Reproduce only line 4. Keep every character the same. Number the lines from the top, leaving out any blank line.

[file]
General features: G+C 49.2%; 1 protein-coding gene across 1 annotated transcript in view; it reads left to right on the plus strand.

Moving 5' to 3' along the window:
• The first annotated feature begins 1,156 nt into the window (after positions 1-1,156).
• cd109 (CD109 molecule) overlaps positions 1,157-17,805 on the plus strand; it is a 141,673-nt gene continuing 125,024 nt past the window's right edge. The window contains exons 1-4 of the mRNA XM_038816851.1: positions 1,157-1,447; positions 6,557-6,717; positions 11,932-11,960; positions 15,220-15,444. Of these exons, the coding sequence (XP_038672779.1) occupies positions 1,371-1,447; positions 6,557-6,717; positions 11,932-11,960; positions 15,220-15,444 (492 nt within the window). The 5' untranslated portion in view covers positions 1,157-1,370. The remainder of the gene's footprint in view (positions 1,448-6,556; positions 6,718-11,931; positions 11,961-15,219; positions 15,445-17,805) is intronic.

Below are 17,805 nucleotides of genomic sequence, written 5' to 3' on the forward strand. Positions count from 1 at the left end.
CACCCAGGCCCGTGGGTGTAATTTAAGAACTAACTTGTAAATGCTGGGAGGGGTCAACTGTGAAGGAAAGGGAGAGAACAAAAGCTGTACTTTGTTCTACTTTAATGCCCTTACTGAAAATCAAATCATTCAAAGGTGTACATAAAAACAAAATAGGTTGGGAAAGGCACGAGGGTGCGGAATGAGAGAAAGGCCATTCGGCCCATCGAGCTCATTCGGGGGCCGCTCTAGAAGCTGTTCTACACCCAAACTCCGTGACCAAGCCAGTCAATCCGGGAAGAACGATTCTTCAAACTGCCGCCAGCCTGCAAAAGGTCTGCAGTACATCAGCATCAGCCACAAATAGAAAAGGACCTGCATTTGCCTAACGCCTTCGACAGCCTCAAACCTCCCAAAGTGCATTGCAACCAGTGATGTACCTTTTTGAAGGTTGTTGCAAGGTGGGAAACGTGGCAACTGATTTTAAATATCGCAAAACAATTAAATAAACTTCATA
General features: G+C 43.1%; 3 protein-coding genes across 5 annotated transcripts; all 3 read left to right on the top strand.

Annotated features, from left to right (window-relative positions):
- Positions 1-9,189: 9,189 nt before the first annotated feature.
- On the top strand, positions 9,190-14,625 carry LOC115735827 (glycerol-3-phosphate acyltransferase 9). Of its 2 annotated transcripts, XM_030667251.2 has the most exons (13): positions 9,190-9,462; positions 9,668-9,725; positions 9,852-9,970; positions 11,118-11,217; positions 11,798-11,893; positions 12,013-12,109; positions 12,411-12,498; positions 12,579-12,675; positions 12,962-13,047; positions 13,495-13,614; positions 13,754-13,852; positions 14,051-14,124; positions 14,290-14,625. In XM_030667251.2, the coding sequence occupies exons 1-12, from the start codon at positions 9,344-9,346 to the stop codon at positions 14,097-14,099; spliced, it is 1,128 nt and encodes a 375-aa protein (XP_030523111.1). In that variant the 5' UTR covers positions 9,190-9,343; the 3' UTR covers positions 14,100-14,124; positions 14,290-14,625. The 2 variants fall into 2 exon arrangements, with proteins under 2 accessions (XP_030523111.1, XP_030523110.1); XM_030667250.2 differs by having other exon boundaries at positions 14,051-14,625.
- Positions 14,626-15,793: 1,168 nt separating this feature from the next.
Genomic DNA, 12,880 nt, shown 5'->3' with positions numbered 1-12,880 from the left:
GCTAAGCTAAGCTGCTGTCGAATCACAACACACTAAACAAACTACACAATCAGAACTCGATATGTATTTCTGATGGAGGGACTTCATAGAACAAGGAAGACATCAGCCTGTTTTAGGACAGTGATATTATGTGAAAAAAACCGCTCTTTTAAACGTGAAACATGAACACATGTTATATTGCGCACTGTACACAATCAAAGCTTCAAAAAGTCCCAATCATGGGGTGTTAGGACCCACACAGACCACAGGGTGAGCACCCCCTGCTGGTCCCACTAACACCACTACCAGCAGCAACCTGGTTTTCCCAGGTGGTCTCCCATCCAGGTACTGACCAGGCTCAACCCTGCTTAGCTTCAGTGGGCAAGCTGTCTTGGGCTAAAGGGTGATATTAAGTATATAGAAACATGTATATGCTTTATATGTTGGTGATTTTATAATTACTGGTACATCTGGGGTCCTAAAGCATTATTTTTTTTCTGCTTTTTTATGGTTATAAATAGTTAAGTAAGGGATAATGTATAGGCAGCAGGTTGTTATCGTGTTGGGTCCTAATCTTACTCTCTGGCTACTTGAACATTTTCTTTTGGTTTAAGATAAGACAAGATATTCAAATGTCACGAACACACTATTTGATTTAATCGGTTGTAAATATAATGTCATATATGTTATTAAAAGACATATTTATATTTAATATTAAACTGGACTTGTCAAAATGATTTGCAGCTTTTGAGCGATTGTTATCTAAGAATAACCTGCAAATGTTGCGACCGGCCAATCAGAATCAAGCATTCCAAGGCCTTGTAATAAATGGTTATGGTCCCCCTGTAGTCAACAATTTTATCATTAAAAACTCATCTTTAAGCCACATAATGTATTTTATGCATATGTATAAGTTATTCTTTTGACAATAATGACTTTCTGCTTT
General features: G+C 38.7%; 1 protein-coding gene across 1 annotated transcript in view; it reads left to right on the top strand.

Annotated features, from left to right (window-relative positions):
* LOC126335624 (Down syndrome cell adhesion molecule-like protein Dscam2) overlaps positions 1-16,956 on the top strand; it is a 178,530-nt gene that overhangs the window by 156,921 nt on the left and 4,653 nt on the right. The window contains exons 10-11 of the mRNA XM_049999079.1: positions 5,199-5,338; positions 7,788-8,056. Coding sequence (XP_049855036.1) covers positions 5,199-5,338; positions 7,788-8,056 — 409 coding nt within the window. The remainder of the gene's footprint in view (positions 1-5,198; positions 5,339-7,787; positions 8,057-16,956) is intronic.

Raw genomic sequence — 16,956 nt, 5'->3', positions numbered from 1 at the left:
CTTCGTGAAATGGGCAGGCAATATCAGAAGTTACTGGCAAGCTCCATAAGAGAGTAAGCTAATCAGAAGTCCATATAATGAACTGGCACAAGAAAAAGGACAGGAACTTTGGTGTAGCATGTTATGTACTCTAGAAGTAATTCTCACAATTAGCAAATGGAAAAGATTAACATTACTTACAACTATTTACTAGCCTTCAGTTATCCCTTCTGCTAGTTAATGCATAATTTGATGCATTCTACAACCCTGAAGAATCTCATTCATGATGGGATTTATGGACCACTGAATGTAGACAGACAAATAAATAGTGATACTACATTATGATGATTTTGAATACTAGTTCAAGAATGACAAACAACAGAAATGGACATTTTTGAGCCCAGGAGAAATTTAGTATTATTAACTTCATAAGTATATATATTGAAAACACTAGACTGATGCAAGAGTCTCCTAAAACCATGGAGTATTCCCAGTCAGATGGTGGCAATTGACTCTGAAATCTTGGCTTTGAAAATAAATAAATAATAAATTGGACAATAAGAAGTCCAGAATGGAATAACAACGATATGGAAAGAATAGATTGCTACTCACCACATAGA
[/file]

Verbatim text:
• cd109 (CD109 molecule) overlaps positions 1,157-17,805 on the plus strand; it is a 141,673-nt gene continuing 125,024 nt past the window's right edge. The window contains exons 1-4 of the mRNA XM_038816851.1: positions 1,157-1,447; positions 6,557-6,717; positions 11,932-11,960; positions 15,220-15,444. Of these exons, the coding sequence (XP_038672779.1) occupies positions 1,371-1,447; positions 6,557-6,717; positions 11,932-11,960; positions 15,220-15,444 (492 nt within the window). The 5' untranslated portion in view covers positions 1,157-1,370. The remainder of the gene's footprint in view (positions 1,448-6,556; positions 6,718-11,931; positions 11,961-15,219; positions 15,445-17,805) is intronic.